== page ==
The preparation of the amino epoxide resin (component A) containing urea groups which can be diluted with water after protonization with acids and contain mostly primary amino groups is performed by setting out from:
A-I 90 to 40 wt. % epoxide resin/polyamine adducts modified with unsaponifiable or poorly saponifiable alkyl or alkylaryl moieties having at least one primary and at least one secondary amino group per molecule, whose primary amino groups are reacted first in a solvent containing carbonyl groups, preferably ketone groups, with azeotropic removal of water from the circuit, at temperatures of 30 preferably 50 ketimine groups, and then with
A-II 10 to 60 wt. % polyisocyanates or prepolymers containing isocyanate groups, while a molecule enlargement takes place mainly through the secondary amino groups, followed by hydrolysis of the aldimine or ketimine groups.
Preferably, 85 to 50 wt. % of component A-I is reacted with 15 to 50 wt. % of component A-II. Diisocyanates are preferred as component A-II. It is desirable to react approximately x mol of diisocyanate with (x+1) mol of amino epoxide resin (component A-I), x being from 1 to 6, preferably 1 to 2. The object of the preferred reaction of the isocyanate groups with the secondary amino group with the formation of urea is a molecular enlargement. On the basis of this reaction, the content of low-molecular-weight amines is simultaneously diminished and the performance of the electrophoretic deposition is improved. Departures from the ideal molar ratios can serve to control the amine number and viscosity. If less diisocyanate is put in, a product of lower viscosity is obtained with a higher amine number. If the amount of diisocyanate is increased, the molecular mass increases by the reaction of additional isocyanate groups with the hydroxyl groups of component A-I; the upper limit of the amount of isocyanate to be added is best selected such that the danger of gelling is prevented. A similar effect is also achieved by replacing a percentage of the diisocyanate with triisocyanate.
The amino epoxide resin (component A) contains at least one primary amino group and at least one urea group per molecule and has an amine number of 30 to 170, preferably 40 to 100 (mg KOH per g solid resin) corresponding to 0.5 to 3.0, preferably 0.7 to 1.8 milliequivalents of cationic groups per gram of solid resin and an average molecular mass of 700 to 10,000, preferably 950 to 4,000. If the amine number is too low, the solubility is too slight, or excessively acid pH concentrations develop in the deposition baths due to an excessively high degree of neutralization.
If the amine number is too high, the deposited film adheres poorly or an uneven surface of varying coat thickness forms.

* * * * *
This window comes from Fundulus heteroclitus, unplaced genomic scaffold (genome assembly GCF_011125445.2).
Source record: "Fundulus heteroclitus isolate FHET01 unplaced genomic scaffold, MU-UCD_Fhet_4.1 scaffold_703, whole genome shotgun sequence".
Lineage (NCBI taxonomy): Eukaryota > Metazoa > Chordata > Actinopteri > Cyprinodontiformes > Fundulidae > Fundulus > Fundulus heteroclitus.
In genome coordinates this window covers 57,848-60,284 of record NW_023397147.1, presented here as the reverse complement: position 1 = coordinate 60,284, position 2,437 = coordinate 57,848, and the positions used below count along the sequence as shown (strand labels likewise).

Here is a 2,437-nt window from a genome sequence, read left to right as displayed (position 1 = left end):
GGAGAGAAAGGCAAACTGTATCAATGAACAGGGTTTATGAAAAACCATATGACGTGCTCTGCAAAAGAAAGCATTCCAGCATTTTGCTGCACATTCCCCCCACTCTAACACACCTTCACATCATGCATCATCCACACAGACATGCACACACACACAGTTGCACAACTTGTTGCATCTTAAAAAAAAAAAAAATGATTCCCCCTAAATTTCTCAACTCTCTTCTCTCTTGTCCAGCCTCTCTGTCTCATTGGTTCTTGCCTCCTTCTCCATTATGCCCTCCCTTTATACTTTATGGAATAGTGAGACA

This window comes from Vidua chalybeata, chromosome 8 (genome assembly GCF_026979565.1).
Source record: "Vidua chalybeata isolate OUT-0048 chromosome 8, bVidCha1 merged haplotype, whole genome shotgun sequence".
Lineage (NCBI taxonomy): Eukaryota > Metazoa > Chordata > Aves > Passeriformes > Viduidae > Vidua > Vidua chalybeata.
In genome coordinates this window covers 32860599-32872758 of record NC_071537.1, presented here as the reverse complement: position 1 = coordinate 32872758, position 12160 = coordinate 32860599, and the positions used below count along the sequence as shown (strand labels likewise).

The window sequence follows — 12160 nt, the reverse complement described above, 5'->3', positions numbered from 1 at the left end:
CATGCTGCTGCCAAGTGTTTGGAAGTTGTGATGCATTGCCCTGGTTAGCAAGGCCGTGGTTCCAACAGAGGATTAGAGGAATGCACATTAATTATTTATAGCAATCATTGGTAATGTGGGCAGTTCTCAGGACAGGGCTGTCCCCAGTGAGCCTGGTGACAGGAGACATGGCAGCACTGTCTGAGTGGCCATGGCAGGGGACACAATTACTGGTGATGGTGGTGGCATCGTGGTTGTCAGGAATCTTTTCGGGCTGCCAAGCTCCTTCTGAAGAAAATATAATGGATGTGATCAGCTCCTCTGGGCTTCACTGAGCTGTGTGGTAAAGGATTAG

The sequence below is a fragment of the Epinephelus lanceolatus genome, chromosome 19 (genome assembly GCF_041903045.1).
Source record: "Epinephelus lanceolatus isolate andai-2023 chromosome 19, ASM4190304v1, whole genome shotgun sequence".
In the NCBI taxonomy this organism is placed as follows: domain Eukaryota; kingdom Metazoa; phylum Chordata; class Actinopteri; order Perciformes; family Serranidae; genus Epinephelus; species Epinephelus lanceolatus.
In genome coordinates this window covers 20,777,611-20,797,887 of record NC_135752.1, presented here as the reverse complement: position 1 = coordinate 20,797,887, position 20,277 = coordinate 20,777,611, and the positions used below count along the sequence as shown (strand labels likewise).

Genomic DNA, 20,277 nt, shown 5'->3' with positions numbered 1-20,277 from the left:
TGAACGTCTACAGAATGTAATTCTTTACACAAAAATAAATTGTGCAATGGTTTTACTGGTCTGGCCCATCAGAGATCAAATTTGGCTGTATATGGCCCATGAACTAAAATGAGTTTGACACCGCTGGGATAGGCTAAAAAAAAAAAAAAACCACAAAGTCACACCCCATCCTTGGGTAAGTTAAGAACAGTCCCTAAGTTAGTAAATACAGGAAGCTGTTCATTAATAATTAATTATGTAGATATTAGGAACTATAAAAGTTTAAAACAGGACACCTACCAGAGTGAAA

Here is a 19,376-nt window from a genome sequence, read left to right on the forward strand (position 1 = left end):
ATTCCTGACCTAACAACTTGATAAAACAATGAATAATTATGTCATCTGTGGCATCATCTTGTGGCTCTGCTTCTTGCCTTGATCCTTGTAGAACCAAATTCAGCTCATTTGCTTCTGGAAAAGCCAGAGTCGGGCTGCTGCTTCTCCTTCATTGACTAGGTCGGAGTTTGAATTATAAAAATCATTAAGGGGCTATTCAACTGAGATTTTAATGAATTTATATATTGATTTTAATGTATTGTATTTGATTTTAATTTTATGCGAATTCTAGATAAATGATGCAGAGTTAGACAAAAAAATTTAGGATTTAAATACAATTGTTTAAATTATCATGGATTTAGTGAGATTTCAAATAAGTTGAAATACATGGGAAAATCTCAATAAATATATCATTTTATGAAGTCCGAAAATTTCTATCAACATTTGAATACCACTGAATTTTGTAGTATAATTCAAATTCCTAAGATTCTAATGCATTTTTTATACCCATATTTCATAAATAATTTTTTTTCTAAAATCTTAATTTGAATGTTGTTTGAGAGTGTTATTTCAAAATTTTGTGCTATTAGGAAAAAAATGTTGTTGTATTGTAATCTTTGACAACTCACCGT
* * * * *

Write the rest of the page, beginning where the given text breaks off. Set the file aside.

It is not only the number of the secondary and primary amino groups that affects the crosslinking reactions of the amino epoxide resin (component A) which take place later on, but also the hydroxyl groups present in the molecule. Thus, the amino epoxide resin containing the urea groups should contain 2 to 6, preferably about 4 hydroxyl groups in the molecule. This corresponds to a hydroxyl number of 35 to 250, preferably 100 to 180, or 0.6 to 4.5, preferably 1.8 to 3.2 milliequivalents of hydroxyl groups per gram of solid resin. If the amine and hydroxyl number is too low, films develop in the crosslinking which are still soluble or swellable in organic solvents such as acetone or methylethylketone. If the amine and hydroxyl number, however, is too high, the film becomes too brittle and often too hydrophilic. At least two amino or hydroxyl groups capable of crosslinking must be present in the molecule.
In the reaction of component A-I with A-II if a step-wise procedure is used, the gelling tendency is reduced and especially soluble products are obtained. Preferably:
1. First about 0.8 to 1.2, preferably 0.9 to 1.1 mol of water per primary amino group is distilled out of component A-I with solvents containing carbonyl groups, especially keto groups, at temperatures of 30 160
2. then the imine obtained, e.g., the ketimine of the substituted epoxy resin/polyamine adduct, is reacted with polyisocyanates, with the exclusion of water, at temperatures under 100 55 in the preceding step are reused as solvent, so that isolation of the imine is not necessary. A reaction of the capped primary amines with the isocyanate group is thus largely prevented. Furthermore, no substances such as water which undermine the ketimine formation are to be present during the reaction. The reaction itself is not so critical because, in contrast to the state of the art, no compounds of low molecular weight form in the hydrolysis.
Solvents containing carbonyl groups are ketones and aldehydes with a molecular mass of 58 to 150, ketones being preferred on account of their more pleasant odor. Suitable ketones are those whose organic moieties are inert with respect to the ketimine bonds, which remove the reaction water azeotropically from the circuit, and whose substituents produce as little steric hindrance as possible. Suitable ketones are methylethylketone, diethylketone, ethyl-n-propylketone, methylisobutylketone, dibutylketone, cyclopentanone, cyclohexanone, isophorone or acetophenone. In general, methylisobutylketone is preferred. The reaction conditions (reaction temperature, ketone excess, selection of solvent, acid or basic catalyst) are best selected such that as many primary amino groups as possible are converted to an aldimine or ketimine without additional aldol condensation. The ratio of primary amino groups to aldehydes or ketones amounts to 1:1.1 to 1:5, preferably 1:1.3 to 1:3, and can be catalyzed if desired by acids or salts of acids. For the better separation of the water, aliphatic or aromatic hydrocarbons can be added to the solution or to the separator. The chemical structure of the amino epoxide resin (component A) containing urea groups and its properties can be varied to a great extent, for example: